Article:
An elderly couple running a wedding chapel in Coeur d’Alene, Idaho have been threatened by city officials with huge fines and even jail time for refusing to perform same-sex ceremonies. Donald and Evelyn Knapp, ordained Christian ministers in their sixties, have operated the Hitching Post Wedding Chapel since 1989 and officiate religious weddings which typically include direct references to God and Scripture as well as invocations of God’s blessings on the union. The Knapps respectfully declined to perform a same-sex ceremony last week, but the City of Coeur d’Alene recently warned the couple that doing so violated the city’s non-discrimination ordinance; the couple could face 180 days in jail and $1,000 in fines for each day they refuse.
Attorneys with Alliance Defending Freedom have filed a federal lawsuit and a motion for a temporary restraining order in hopes of preventing city officials from forcing the issue. ADF senior legal counsel Jeremy Tedesco said in a statement that “the city cannot erase fundamental freedoms and replace them with government coercion and intolerance.”
“The government should not force ordained ministers to act contrary to their faith under threat of jail time and criminal fines,” said Tedesco. “Many have denied that pastors would ever be forced to perform ceremonies that are completely at odds with their faith, but that’s what is happening here—and it’s happened this quickly. The city is on seriously flawed legal ground, and our lawsuit intends to ensure that this couple’s freedom to adhere to their own faith as pastors is protected just as the First Amendment intended.”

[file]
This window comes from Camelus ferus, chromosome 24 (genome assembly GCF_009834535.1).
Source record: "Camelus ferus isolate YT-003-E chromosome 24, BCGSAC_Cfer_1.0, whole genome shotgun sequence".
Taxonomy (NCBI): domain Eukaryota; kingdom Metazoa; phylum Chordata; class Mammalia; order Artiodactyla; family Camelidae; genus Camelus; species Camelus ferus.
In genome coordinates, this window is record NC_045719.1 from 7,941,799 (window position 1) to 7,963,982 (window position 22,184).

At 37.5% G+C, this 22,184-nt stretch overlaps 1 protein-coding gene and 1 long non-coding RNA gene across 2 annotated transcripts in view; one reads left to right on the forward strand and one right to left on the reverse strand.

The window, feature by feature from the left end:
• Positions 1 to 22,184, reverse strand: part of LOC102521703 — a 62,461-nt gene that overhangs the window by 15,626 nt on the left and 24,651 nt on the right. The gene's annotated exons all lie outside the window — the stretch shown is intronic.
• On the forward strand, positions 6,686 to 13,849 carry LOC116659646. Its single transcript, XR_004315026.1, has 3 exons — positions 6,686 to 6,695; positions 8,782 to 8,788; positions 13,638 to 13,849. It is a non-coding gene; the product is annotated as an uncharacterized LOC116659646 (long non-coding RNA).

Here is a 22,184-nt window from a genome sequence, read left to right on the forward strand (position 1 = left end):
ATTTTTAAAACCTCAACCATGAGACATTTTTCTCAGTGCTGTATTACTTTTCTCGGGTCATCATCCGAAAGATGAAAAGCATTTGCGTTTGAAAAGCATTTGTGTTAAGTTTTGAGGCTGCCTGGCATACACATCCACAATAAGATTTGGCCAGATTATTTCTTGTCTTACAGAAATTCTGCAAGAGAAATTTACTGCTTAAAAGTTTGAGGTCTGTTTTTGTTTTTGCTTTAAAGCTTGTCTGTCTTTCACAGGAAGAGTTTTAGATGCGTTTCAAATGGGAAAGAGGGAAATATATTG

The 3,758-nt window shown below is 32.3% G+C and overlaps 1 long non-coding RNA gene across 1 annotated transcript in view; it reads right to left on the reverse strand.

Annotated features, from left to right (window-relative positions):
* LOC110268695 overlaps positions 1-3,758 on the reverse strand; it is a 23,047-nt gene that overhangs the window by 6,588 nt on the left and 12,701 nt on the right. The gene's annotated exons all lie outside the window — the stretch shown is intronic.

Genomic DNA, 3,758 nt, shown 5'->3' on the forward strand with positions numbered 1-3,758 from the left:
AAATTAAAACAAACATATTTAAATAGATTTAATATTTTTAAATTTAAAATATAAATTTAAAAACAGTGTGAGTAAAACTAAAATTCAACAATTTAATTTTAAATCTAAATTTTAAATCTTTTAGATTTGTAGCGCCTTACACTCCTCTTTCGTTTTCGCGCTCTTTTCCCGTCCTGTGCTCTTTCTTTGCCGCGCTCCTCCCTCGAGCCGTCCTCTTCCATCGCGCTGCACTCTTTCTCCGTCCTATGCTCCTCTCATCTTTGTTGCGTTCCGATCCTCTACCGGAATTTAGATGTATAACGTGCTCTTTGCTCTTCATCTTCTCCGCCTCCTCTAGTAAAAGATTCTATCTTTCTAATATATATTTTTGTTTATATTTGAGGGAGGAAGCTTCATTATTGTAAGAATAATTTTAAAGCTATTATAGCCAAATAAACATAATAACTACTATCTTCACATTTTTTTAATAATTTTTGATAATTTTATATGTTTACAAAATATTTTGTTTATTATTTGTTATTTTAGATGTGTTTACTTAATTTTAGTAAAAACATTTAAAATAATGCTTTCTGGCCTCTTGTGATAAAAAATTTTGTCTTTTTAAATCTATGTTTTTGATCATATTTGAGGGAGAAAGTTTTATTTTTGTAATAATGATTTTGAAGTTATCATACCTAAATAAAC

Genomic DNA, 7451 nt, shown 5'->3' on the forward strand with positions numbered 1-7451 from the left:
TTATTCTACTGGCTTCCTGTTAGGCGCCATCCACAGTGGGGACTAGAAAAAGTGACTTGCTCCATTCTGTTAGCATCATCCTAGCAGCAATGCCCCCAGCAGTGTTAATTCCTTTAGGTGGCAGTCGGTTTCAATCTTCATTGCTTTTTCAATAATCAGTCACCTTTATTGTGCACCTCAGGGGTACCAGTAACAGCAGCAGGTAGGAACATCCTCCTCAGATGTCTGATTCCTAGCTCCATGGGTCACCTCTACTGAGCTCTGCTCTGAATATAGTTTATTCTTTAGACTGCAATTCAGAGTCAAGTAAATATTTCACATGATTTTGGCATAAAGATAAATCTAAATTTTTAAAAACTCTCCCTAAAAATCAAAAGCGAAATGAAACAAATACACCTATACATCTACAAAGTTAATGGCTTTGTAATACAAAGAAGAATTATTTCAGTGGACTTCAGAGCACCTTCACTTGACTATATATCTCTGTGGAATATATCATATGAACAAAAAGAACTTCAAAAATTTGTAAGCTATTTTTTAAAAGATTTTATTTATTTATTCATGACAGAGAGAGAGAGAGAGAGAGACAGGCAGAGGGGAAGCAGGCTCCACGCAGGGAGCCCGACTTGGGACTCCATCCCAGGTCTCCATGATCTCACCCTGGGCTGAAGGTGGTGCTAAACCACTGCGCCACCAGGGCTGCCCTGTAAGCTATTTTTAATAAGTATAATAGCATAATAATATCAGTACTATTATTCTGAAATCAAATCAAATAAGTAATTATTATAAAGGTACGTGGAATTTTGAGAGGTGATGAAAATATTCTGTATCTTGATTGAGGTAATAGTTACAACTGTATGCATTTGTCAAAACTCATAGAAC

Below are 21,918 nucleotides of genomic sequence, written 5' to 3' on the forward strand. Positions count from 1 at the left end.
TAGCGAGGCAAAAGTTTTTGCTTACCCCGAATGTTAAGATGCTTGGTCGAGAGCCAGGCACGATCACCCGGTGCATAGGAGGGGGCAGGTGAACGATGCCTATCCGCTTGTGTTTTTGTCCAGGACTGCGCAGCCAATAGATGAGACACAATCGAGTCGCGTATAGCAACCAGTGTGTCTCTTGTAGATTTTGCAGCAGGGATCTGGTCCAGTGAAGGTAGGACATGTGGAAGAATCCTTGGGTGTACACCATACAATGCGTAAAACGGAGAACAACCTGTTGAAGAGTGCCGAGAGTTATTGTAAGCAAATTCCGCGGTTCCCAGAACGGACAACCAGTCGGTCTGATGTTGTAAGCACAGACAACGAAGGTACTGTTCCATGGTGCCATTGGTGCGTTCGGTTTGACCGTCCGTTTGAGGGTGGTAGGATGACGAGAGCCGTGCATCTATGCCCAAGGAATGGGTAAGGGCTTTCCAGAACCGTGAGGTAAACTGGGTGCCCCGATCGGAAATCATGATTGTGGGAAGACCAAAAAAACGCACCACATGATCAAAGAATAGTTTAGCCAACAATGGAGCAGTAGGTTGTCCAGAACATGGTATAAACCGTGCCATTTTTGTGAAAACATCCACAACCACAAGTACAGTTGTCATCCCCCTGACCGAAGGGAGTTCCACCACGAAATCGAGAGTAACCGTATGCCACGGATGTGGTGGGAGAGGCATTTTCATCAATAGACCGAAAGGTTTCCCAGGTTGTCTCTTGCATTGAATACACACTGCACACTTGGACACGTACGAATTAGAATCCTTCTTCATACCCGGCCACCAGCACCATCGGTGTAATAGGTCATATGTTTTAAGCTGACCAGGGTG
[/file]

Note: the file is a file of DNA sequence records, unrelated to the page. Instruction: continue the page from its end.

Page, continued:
“The city somehow expects ordained pastors to flip a switch and turn off all faithfulness to their God and their vows,” explained ADF legal counsel Jonathan Scruggs. “The U.S. Constitution as well as federal and state law clearly stand against that. The city cannot mandate across-the-board conformity to its interpretation of a city ordinance in utter disregard for the guaranteed freedoms Americans treasure in our society.”
In a commentary on this situation published in The Washington Post, UCLA School of Law professor Eugene Volokh remarked that he couldn’t see a “compelling government interest” in barring sexual orientation discrimination in the performance of wedding ceremonies in private chapels. He suggested that requiring the Knapps to violate their beliefs or close their business represented a “substantial burden on their religious practice.”
“If I had asked a rabbi [to officiate my wedding], and he told me that he didn’t want to preside over a wedding between my wife (who isn’t ethnically Jewish) and me, I can’t see how that sort of ethnic discrimination would create a harm that justifies trumping the rabbi’s religious freedom rights and free speech rights,” explained Volokh. “Perhaps some might feel offended by such a statement of religious rejection, but I don’t think there can be a compelling government interest in shielding people from such rejections when it comes to the performance of ceremonies.”